They’re Born That Way

They’re Born That Way August 22, 2011
Earlier today I came upon an excerpt from lawyer Rena Lindevaldsen’s new book, Only One Mommy. In it, Lindevaldsen explains how people become gay.

“For men with temperaments that predispose them to same-sex attractions, two key factors are (i) the lack of a strong father-son bond, and (ii) same-sex abuse as a child. For women, two key life factors are (i) the lack of a healthy relationship between mom and dad and (ii) sexual abuse (primarily opposite-sex) as a child.”

According to Lindevaldsen, children become gay because they had unhealthy relationships with their parents and/or because they were sexually abused. This is the same logic I was taught as I grew up, the same logic put forward by James Dobson and others like him. Lindevaldsen goes on to explain how this happens:

“Picture for a moment, a boy who is artistic, sensitive, talkative, and, as is frequently the case, not very athletic. Now imagine that his father has made clear that he had dreamed of having a boy that would be a star athlete. At some point, in some way, the father conveys his disappointment to his son, either expressly or implicitly – perhaps the father doesn’t spend time with this son or takes no interest in his son’s more artistic interests. The son soon realizes that he hasn’t lived up his father’s expectations and that he’s different (since the kids at school also make fun of his interests and personality.).”

So far, this story sort of makes sense. We can see the artistic young boy whose football tossing father doesn’t appreciate him. We can even see him getting picked on at school for not being athletic enough, or not being macho enough. But what does this have to do with “making” someone gay?

“It doesn’t take long before the son wishes he could be more like his father. Soon, the desire to be more like his father leads to the son idolizing other boys and men who have all the characteristics he believes that he is lacking. In essence, he idolizes all that he thinks he is not.”

Well…maybe. I have to say I find it difficult to believe that this boy would idolize those who are making fun of him and maybe even making his life a living hell. But then, I suppose plenty of girls hate what the popular girls do to those “beneath” them and simultaneously want to be like them. So I guess it’s totally possible. I’m just saying that alternatively this boy could just hate his father for being a prick and not appreciating any abilities outside of football, and hate those bigger boys who pick on him. This is a minor point, though, because the real kicker comes next.

“As he gets older, the feeling change from idolizing to a longing to be close with men – to be attracted to them. From the son’s perspective, he hopes that having a sexual relationship with a man he perceives to be all that he is not will fill the void in his life, will make him feel whole, but it does not.”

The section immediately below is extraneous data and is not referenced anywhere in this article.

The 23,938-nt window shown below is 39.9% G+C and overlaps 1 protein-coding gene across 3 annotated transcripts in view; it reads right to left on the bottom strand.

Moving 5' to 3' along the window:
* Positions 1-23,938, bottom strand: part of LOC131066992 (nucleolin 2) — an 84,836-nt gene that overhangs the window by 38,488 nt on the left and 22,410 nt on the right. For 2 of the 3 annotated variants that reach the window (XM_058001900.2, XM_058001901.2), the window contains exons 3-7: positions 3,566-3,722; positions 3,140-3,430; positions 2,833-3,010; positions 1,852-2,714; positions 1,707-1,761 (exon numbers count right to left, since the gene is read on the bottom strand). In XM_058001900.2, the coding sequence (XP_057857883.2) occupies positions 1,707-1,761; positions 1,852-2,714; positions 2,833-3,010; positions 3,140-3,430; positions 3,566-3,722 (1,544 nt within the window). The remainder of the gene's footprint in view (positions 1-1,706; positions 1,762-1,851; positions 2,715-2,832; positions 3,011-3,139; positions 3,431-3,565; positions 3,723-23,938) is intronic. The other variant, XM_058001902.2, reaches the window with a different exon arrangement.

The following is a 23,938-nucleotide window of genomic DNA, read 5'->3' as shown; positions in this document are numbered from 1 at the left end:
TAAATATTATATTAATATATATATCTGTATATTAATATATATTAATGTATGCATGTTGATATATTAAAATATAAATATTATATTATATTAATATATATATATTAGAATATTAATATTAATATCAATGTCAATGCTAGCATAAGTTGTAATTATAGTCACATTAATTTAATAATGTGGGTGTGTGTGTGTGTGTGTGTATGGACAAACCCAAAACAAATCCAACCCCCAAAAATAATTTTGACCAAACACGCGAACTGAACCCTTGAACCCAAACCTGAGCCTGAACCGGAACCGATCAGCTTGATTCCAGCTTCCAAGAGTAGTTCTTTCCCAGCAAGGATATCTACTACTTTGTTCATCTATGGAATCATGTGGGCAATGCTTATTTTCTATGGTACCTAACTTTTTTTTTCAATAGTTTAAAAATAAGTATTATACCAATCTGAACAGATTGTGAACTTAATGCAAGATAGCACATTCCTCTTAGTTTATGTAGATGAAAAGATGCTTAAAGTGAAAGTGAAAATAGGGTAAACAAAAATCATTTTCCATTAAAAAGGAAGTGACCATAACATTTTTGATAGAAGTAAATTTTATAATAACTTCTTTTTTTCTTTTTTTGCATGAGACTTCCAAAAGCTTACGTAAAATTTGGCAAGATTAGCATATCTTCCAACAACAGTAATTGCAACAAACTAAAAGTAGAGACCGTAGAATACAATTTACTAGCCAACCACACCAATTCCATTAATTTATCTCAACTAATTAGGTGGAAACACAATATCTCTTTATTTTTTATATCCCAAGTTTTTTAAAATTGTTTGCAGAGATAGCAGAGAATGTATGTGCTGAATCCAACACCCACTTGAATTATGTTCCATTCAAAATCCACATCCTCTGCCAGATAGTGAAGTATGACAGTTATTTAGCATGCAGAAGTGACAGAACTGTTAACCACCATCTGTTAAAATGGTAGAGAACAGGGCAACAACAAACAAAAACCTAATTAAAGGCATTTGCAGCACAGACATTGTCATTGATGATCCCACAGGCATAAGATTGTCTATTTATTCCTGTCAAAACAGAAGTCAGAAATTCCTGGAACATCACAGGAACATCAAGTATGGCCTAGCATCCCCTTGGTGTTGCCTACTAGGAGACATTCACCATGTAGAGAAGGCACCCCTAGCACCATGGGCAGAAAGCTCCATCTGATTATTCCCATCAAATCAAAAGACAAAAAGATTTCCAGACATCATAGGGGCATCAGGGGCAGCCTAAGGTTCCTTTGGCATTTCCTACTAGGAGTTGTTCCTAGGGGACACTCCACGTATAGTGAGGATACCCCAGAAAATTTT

Um. WHAT? See, this is the problem here. This unappreciated artistic boy might want to be like his manly daddy or the more macho boys at school, but how the heck does that lead to him being sexually attracted to them? Here’s an example. I greatly admire Natalie Zemon Davis, the preeminent medieval historian. However, that admiration does not make me get all wet between my legs. Admiring someone, wanting to be like them, does NOT cause one to have sexual feelings towards them. Period. Regardless of what some religious leaders would have us believe, sexual feelings are not something we can change. We look at a picture of a fit man or woman and we are either sexually attracted to them or we are not. You can’t change that, it’s part of your biology. You’re born with it. No amount of absent fathers is going to make a boy sexually attracted to other males. It doesn’t work like that. This was first driven home to me when I asked a gay friend I made in college (we’ll call him Bob) how he realized he was gay. He told me that he literally never felt sexually attracted to girls. When he was around ten his friend shared one of his dad’s porn magazines with him, and Bob felt nothing. He watched his friend leering over the naked photos, and realized that he was different. What they did for his friend, they didn’t do for him. As he went through puberty and his friends all went crazy over girls, he didn’t. Because he literally wasn’t attracted to them. Bob’s older brother noticed that he was different and hired a girl to seduce him in an effort to fix him. It didn’t work, because it couldn’t work. Bob had no sexual feelings toward this girl, none at all. Those feelings that all of his friends had toward girls – those sexual urges, longings, and rushes – he didn’t have. Instead, he had those same feelings toward guys. The bottom line is this: Who you are sexually attracted to is a product of your biology, not a product of your upbringing. Just like you can’t change your skin color, even so you can’t change your sexual orientation.

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